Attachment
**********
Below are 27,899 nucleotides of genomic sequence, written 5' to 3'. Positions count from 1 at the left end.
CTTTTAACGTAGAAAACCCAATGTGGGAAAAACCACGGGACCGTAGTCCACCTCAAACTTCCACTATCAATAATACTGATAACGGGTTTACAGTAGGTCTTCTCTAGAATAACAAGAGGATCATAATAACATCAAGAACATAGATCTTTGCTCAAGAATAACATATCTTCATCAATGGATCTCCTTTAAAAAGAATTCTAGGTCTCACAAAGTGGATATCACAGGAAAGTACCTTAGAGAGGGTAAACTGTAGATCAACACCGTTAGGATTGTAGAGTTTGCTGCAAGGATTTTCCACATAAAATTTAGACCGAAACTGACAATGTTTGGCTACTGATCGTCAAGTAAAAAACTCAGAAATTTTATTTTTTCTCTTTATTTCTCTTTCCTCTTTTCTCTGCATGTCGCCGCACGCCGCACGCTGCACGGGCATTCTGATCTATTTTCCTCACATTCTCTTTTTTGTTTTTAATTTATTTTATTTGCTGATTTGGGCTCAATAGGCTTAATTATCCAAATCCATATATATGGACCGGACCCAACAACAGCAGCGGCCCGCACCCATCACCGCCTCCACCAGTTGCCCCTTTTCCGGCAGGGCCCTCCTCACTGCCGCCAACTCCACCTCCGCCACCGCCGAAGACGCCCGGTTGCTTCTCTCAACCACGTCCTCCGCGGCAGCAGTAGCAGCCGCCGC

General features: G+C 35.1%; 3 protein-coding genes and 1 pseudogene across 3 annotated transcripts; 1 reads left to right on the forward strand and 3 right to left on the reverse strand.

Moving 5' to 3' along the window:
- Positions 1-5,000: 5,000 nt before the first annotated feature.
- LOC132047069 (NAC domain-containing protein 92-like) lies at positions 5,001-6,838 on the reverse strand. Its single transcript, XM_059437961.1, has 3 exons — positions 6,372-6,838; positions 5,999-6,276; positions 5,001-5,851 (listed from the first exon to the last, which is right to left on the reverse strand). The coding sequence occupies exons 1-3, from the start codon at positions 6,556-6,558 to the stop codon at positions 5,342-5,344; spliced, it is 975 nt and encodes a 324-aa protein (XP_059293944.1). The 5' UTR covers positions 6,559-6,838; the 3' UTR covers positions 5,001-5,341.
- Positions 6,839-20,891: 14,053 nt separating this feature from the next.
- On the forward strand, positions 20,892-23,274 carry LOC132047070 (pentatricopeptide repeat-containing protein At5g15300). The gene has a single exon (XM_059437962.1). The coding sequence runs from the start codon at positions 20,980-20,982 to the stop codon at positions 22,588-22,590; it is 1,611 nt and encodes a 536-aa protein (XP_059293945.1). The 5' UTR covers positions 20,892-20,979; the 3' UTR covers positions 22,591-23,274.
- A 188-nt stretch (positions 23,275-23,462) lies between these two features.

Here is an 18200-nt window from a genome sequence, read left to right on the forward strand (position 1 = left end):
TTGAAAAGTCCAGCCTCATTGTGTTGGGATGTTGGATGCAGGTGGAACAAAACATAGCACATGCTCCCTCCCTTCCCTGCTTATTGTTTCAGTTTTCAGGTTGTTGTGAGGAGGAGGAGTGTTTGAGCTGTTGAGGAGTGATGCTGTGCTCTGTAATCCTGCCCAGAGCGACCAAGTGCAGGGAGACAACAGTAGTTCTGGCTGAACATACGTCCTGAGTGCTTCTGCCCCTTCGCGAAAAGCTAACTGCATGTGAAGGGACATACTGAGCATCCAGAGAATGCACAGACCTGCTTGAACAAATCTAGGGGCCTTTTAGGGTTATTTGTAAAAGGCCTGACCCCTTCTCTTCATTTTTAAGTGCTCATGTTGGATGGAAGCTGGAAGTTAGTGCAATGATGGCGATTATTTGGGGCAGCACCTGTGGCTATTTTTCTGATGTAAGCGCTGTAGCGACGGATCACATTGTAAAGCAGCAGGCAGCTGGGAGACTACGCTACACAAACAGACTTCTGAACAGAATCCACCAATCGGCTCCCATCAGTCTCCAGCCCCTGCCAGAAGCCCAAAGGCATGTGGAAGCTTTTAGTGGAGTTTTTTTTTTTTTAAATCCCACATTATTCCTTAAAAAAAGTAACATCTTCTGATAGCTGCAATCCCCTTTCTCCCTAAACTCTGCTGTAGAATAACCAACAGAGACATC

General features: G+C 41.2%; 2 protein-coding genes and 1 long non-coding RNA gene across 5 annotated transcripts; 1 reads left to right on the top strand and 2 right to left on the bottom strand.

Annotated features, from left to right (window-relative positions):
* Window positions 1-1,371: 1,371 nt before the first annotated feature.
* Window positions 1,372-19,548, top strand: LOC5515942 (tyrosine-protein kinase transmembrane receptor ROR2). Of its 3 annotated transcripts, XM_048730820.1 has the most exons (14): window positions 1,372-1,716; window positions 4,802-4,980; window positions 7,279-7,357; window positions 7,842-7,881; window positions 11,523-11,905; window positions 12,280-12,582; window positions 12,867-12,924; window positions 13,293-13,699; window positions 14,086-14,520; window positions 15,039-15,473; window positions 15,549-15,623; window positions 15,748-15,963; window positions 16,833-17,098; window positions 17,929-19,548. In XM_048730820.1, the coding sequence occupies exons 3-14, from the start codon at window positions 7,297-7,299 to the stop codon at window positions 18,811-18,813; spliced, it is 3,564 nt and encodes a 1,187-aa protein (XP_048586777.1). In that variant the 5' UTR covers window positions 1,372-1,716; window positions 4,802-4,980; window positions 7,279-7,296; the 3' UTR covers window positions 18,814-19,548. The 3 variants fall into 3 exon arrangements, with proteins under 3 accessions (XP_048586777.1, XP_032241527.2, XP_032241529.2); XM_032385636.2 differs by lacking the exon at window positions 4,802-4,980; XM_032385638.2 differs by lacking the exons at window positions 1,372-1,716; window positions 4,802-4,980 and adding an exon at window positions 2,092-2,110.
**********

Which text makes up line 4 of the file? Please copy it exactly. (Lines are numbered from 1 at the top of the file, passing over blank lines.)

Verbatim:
Moving 5' to 3' along the window: